It was increasingly being recognized by the late 1970s that the Australian financial system was overly regulated and this was having many negative impacts on the effectiveness of monetary and fiscal policy, as well as on the economy more broadly. This was made worse by the ongoing development of stronger links between domestic and international financial markets. Thus, by the early-1980s, the Fraser government moved towards a more open and less regulated financial system through such reforms as: removing interest rate ceilings on all trading and savings bank deposits; withdrawing bank quantitative lending restrictions; and easing savings bank regulations. The Hawke government continued the process of financial deregulation in the mid-1980s through such reforms as: floating the Australian dollar along with most foreign exchange controls removed; removing the remaining bank interest rate ceilings; and deregulating Australian Stock Exchange membership along with inviting foreign banks to set up in Australia as subsidiaries but not branches.
From reform to stasis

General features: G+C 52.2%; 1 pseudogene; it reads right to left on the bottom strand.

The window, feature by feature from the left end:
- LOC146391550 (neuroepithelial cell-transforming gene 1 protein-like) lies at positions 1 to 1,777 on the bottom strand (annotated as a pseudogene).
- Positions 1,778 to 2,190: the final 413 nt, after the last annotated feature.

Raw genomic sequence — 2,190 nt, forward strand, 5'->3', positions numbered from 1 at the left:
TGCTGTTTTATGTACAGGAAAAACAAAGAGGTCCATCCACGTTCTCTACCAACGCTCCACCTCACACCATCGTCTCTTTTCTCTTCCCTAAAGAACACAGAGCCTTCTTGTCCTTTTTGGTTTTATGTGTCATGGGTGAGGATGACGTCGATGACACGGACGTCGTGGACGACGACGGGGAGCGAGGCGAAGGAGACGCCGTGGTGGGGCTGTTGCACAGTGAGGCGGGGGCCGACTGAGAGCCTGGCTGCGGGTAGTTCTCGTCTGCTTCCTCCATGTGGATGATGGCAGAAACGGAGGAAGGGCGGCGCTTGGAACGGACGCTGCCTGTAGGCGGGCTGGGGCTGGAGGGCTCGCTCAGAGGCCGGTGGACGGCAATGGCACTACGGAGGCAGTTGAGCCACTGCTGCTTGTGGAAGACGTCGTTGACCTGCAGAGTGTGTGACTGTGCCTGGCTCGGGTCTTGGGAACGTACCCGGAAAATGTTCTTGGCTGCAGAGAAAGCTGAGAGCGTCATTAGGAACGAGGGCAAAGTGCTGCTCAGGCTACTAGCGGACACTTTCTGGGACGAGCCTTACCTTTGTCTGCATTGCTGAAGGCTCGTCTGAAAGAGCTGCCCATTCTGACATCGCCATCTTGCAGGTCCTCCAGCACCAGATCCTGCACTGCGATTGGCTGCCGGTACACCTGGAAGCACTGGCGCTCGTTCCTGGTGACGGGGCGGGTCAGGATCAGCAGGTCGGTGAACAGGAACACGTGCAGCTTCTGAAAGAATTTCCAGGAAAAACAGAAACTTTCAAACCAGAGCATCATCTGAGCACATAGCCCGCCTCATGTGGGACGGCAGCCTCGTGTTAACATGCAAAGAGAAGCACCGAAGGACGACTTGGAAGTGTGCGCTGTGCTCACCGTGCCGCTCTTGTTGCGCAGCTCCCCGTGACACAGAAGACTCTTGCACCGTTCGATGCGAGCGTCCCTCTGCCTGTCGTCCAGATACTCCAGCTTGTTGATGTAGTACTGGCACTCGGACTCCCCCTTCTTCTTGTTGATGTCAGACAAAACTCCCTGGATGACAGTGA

There were two phases of positive labour reforms under the Hawke-Keating Labor governments in the late-1980s to early-1990s and the Howard Liberal-Nationals Government in the mid-1990s to mid-2000s. The Howard reforms were reversed in the late-2000s under the Rudd-Gillard Labor governments and then left as is under the Abbott-Turnbull Liberal-Nationals governments since. The first phase centred around the Industrial Relations Act and included such reforms as: allowing negotiating between employers and unions at the enterprise level; establishing the Australian Industrial Relations Commission for the settling of disputes and certifying agreements; and introducing the Enterprise Bargaining Principle which allowed parties to negotiate wage increases in exchange for productivity improvements, as well as allowing workplace agreements to be negotiated in non-unionised workplaces. The second phase centred around the Workplace Relations Act and included such reforms as: giving primary responsibility for industrial relations and agreement making to employers at the enterprise and workplace levels; allowing for individual contracts and non-union collective agreements; and amending the Trade Practices Act to include new anti-boycott provisions. The third phase centred around the Fair Work Act and is characterised by the Federal government: regulating the bulk of industrial awards; setting minimum wages; and having created three specialist bodies that collectively mediate disputes, provide information, register agreements, check compliance with the law and adjudicate on some key matters of labour law – i.e., the Fair Work Commission, the Fair Work Ombudsman and Fair Work Building and Construction.